Polly Peck founder jailed for 10 years
Nearly 20 years after he was first charged with 66 counts for theft, fraud and false accounting, Polly Peck founder Asil Nadir was sentenced to 10 years in jail after convictions on 10 counts of theft at the Old Bailey this week.
Nadir fled the UK shortly before he was due to stand trial in 1993 for alleged thefts from the company. The prosecution claimed Nadir took as much as £150m from PPI between 1987 and 1990, but brought forward 13 specimen charges relating £34m after he returned to the UK in November 2010.
On Monday (20 August), after a trial lasting seven months, the jury found him guilty on three charges, but found him not guilty of stealing £2.5m in December 1989 to pay tax to the Inland Revenue, the BBC reported. But there were still more charges to decide; when they reconvened on Tuesday morning, Nadir was convicted on seven more charges.
On Thursday, Mr Justice Holroyde handed down five-year sentences for the convictions listed below, which the judge ruled should be served in two consecutive five-year stretches. Nadir will be eligible for release after serving half of his total sentance. But he will also have to face a hearing into his financial situation and legal costs next month, and may be foreced to pay compensation to Polly Peck's administrators, PwC.
"The company's success was in many ways your success," the judge told Nadir. "But the company's money was not your money. You knew that. You nonetheless helped yourself to it and committed theft on a grand scale."
The judge said Nadir was keen to blame everyone but himself for the Polly Peck collapse, and failed to show any remorse when he returned to Britain, the BBC reported.
The thefts for which Nadir was found guilty were:
- £1.3m from PPI to pay for company shares in June 1989
- £1m from PPI to pay for antiques in December 1989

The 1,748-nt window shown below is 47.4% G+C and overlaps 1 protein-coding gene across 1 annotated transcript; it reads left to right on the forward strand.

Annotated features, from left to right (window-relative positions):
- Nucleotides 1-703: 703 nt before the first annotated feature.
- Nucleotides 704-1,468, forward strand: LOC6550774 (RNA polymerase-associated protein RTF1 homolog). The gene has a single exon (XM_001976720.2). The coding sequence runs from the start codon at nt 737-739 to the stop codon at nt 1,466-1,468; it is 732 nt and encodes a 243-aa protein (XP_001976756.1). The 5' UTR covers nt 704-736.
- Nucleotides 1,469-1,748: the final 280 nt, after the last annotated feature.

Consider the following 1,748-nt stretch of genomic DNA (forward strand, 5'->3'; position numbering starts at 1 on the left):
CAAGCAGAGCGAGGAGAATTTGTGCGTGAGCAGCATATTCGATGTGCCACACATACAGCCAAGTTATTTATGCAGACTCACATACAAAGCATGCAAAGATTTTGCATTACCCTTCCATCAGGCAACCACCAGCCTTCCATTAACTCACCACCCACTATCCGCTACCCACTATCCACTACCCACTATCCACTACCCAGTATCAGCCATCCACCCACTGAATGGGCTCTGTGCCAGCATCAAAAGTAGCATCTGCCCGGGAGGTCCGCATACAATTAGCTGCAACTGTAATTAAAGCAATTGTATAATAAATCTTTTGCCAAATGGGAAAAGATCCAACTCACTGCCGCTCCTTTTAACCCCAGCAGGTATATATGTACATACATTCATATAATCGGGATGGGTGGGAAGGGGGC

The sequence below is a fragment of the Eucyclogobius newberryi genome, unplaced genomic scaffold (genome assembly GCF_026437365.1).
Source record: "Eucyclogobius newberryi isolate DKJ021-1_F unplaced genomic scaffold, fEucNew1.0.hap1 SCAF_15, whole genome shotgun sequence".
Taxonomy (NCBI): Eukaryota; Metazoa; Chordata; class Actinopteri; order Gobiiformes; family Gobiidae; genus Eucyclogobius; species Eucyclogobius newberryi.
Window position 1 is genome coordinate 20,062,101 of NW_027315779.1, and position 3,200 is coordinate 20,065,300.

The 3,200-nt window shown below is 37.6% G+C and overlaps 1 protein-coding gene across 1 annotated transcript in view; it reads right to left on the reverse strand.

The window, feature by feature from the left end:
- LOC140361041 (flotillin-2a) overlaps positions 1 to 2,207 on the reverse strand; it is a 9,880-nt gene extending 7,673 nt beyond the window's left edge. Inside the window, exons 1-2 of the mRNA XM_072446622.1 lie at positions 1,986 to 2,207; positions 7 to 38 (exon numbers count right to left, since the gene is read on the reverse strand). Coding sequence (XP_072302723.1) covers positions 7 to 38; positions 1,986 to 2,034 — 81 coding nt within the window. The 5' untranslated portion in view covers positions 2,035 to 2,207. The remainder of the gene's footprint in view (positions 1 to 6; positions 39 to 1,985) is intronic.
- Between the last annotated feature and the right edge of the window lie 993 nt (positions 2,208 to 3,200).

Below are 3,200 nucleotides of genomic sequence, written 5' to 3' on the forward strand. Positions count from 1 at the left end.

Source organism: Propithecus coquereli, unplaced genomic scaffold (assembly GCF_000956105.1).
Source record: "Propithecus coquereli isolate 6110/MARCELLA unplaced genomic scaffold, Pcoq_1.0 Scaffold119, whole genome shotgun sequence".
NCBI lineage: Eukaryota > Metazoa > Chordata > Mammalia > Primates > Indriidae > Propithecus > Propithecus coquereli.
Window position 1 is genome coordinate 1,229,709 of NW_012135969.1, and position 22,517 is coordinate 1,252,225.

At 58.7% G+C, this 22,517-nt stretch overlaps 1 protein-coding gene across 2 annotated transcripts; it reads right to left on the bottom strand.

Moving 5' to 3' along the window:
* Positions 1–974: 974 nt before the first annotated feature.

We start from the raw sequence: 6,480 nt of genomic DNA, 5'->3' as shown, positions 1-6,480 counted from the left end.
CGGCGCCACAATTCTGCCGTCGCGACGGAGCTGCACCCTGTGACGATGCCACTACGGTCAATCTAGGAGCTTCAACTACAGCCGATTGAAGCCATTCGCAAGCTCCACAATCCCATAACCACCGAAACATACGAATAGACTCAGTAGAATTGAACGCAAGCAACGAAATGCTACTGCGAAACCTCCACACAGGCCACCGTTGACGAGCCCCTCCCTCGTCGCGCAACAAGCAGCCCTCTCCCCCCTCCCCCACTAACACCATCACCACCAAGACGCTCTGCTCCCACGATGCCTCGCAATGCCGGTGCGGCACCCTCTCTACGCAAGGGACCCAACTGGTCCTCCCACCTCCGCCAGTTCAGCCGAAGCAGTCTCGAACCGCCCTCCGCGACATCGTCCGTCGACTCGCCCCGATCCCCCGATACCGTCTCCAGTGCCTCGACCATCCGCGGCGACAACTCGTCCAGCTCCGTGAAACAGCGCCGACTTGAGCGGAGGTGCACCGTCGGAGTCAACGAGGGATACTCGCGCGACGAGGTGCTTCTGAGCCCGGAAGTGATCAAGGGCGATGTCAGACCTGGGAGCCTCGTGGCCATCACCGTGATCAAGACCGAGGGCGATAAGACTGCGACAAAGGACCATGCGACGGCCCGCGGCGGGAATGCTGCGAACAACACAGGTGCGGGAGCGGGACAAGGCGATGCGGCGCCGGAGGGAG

- £3.25m from PPI in March 1990 and placing it in 19 different end destinations
- £5.15m from PPI for the purchase of shares to prop up the company in August 1987
- £5m from PPI to buy shares in the Gunaydin newspaper group in Turkey in July 1988
- £1.3m from PPI to buy shares in November 1988
- £2.6m from PPI to pay for shares in travel company Noble Raredon in March 1989
- £4m from PPI to invest in his investment trust which held shares in PPI in June 1989
- £5m from PPI for various personal uses in August 1990
- $500,000 from PPI to buy shares in an educational video company.
For those who have little memory of the 1980 boom days, Nadir was the founder and mastermind behind the conglomerate Polly Peck International, which ultimately crashed in October 1990 with debts of more than half a billion pounds. The episode was one of several scandals that prompted corporate governance, reporting and accountancy regulation reforms in the 1990s. The scandal even has its own web archive on a page maintained by accounting professor Prem Sikka.
When administrators from Coopers & Lybrand arrived, they found few internal controls in place to prevent Nadir transferring sums from the company’s London bank accounts. While the company had reported to have had net group assets of more than £900m at the end of June 1990, £700m of it, including inter-company interest worth more than £200m, due from Cypriot and Turkish companies within the group were found to be irrecoverable.
The group’s auditor, BDO Stoy Hayward ultimately admitted in 2002 to 10 complaints arising from its audits of Polly Peck in 1988-9, and was fined £75,000 with £250,000 costs by the Joint Disciplinary Scheme. Audits of PPI subsidiaries in Northern Cyprus and Turkey were carried out by local firm Erdal & Co, three of whose partners were also ordered to pay £125,000 towards the cost of the JDS investigation.
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